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HR needs to master organizational planning and analysis to be credible

Published by Concentra

OrgVue - Annapurna and OrgVue

OrgVue - Annapurna and OrgVueParticipants at Annapurna HR’s 10th December Christmas event at the impressive Haymarket Hotel (“a whole new definition of glamour” – Vanity Fair) carefully circumnavigated the swimming pool and discussed the topic of HR having impact in the boardroom.

James Ballard hosted it kindly with ample mulled wine and mince pies and mercifully few references to Harrogate Town, who that very evening ran out 3-1 winners in the big game against Hednesford Town…

Rupert Morrison, Managing Director of OrgVue, presented 5 HR challenges and led a discussion on how to resolve them.

The ‘Five Challenges for Organisation Design and HR Analytics’ slides are available here, and the discussion on the evening is described below.

Opening discussion: what are the top issues that HRDs are expected to address?

The first issues raised were:

Then participants zoomed in a little on analytics as a potential hot topic, from three angles.

Getting the numbers right: It was critical to get the numbers right in order to have credibility. Finance can say ‘the numbers are the numbers’, why can’t HR?

Getting the numbers dynamic: How can the discussion get away from powerpoint to have a dynamic view of the numbers? It would, for example, be attractive to be able to respond quickly  when people asked (as a delaying / defensive tactic?) ‘can we see this from another angle?’

Getting the right numbers: But others emphasised collecting the data you need, not the data that’s easy to collect – e.g. effectiveness of hire, not time to hire or cost to hire. Although there’s a long lead time to prove quality of hire, it’s key to end up with hire quality. (Forgive the pun).

Rupert offered 5 topics of discussion: baseline data, process mapping, organisation-as-a-system, rightsizing, impact analysis

The participants chose to focus on three, and the discussion on each is summarised below:

Baseline issues:

Some example challenges:

  1. Data not directly under HR control.
    • When IT is a key gatekeeper to obtain the data, it is vital to get HR people and IT people to understand and respect each other’s priorities, capabilities and challenges.
  2. The flexible boundaries of the organisation
    • Does Apple employ 70,000 people or 400,000 (in its supply chain). Does it matter? Do mining companies have responsibility for contract staff? What happens when health & safety, compliance or bribery issues affect a company with a long supply chain? HR Directors need to know how to draw the boundaries of the organisation when they are reporting, analysing or intervening to encourage improvement.
  3. The flexible history of the organisation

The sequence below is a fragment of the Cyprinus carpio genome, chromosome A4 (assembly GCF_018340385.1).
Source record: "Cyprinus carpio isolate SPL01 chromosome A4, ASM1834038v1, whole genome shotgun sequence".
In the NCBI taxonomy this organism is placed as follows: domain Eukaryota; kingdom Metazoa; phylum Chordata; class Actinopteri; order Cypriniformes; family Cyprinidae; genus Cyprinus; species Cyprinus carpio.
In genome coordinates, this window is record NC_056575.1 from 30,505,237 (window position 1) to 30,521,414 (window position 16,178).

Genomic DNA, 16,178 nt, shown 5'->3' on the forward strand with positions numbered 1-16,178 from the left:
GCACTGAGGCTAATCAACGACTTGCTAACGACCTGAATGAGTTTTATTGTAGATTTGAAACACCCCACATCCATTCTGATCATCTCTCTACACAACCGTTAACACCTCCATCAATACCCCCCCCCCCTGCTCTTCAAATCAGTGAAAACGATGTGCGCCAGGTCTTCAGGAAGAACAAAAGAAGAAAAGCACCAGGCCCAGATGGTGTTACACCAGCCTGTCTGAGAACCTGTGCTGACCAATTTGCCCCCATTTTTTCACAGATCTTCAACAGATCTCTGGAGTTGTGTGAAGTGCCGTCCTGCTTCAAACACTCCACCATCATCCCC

• Many organisations struggle with history more than 1-3 years, because of personnel moves, changes in reporting lines and wholesale divestments and re-structures.
  4. The lack of standard data
    • Despite efforts by the ISO, (and initiatives in areas like mining H&S stats) there are no universally accepted metrics for key HR variables such as absence. The meta-data is not consistent!
  5. Death by a thousand analytical cuts
    • Everyone in the boardroom thinks it would be useful to see the data in a slightly different way. The HR team often feels slightly ill when it hears a request to ‘just re-cut that data by age / department / region…’
  6. Sheer defensiveness – HR is nervous about the data. It should be more ballsy!

Rupert presented a useful 5-step approach to mapping, loading, cleansing, verifying and maintaining the data.

Rightsizing:

First, people discussed what ‘right-sizing’ is – not just reduction, but actually calculating how many people you’ll need, where, for which roles

Then some example challenges for right-sizing surfaced:

  1. Doesn’t actually happen / is a function of politics / results from the magic number
  2. Right-sizing gets overtaken by or absorbed in the budgeting process
  3. It needs to start from the processes and workload – but rarely does
  4. In primary industries, may not happen because of follow-my-leader behaviour where organisations show tight correlation in growing at times of high commodity prices and shrinking suddenly when prices drop.
    ‘This misses an opportunity to recruit at the best time to recruit…’

Rupert presented 4 options for right-sizing methods, each of which sought to be reason-based, rather than magic!

Impact analysis:

Everyone agreed on the importance of helping managers understand and communicate the impact of change on their team members. Some suggested, however, that impact analysis was not a boardroom issue. Just one that HR had to get right. Others put the case that unless HR masters delivery of organisational change it will continually lack credibility in the boardroom.

Rupert showed the categories of impact: line manager change, role title change, responsibilities change, location change, job at risk – and methods for visualising them quickly for an organisation during transformation.

What wasn’t covered:

Despite Giles Slinger’s best efforts, the OrgVue Process Cards never made it to the table – though many participants took home a free pack of these cards for re-designing the HR function. The ‘Organisation as a System’ would also have to be discussed another day.

Drinks continued afterwards, thanks to Annapurna’s continued hospitality and the event adjourned at 9pm